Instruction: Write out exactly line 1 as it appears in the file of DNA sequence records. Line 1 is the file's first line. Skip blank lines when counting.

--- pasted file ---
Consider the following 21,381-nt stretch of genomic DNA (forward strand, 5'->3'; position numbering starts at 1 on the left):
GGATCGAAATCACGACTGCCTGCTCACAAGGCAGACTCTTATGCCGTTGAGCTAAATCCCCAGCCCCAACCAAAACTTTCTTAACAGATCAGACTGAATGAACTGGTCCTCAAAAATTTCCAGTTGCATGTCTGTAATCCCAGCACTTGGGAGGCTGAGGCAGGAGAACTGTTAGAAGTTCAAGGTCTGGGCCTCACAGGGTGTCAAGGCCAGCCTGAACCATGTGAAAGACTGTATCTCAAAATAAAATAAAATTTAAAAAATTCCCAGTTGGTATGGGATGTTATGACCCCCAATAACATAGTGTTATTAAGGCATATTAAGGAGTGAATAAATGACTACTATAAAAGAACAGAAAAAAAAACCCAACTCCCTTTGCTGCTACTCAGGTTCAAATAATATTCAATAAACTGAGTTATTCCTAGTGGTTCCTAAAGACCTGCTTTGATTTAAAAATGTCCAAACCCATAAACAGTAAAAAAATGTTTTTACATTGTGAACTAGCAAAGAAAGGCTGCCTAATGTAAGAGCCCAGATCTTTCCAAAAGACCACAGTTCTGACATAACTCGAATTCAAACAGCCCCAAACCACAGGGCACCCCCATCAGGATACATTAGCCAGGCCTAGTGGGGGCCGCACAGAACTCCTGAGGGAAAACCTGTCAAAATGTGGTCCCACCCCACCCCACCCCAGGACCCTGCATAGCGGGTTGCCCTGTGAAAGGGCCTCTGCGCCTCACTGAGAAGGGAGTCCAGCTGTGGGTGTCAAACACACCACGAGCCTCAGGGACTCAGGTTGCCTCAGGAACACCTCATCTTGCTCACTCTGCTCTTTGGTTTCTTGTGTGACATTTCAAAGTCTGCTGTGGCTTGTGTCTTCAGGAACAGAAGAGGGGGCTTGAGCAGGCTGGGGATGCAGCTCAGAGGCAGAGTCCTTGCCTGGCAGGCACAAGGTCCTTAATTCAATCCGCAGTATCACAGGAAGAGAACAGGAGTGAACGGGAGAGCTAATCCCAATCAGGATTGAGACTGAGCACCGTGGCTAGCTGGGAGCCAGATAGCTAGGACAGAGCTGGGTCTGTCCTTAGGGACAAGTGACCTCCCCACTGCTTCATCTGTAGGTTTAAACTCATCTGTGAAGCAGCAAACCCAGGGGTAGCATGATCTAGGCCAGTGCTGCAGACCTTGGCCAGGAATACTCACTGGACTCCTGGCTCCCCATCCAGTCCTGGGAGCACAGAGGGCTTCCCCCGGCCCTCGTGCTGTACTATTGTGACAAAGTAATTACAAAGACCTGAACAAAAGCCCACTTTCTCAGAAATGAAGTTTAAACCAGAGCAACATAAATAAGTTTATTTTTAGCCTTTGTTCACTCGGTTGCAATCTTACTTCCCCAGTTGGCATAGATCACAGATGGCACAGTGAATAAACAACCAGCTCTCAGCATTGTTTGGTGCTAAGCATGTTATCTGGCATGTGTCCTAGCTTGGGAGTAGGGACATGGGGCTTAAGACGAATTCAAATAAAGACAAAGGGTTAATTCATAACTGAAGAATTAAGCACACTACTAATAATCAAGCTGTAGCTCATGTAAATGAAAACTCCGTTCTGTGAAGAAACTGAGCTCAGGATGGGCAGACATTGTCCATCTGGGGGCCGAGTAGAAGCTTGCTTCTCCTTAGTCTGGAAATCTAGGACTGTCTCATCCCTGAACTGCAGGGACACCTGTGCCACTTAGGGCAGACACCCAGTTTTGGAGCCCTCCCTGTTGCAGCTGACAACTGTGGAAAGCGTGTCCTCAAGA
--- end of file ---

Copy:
Consider the following 21,381-nt stretch of genomic DNA (forward strand, 5'->3'; position numbering starts at 1 on the left):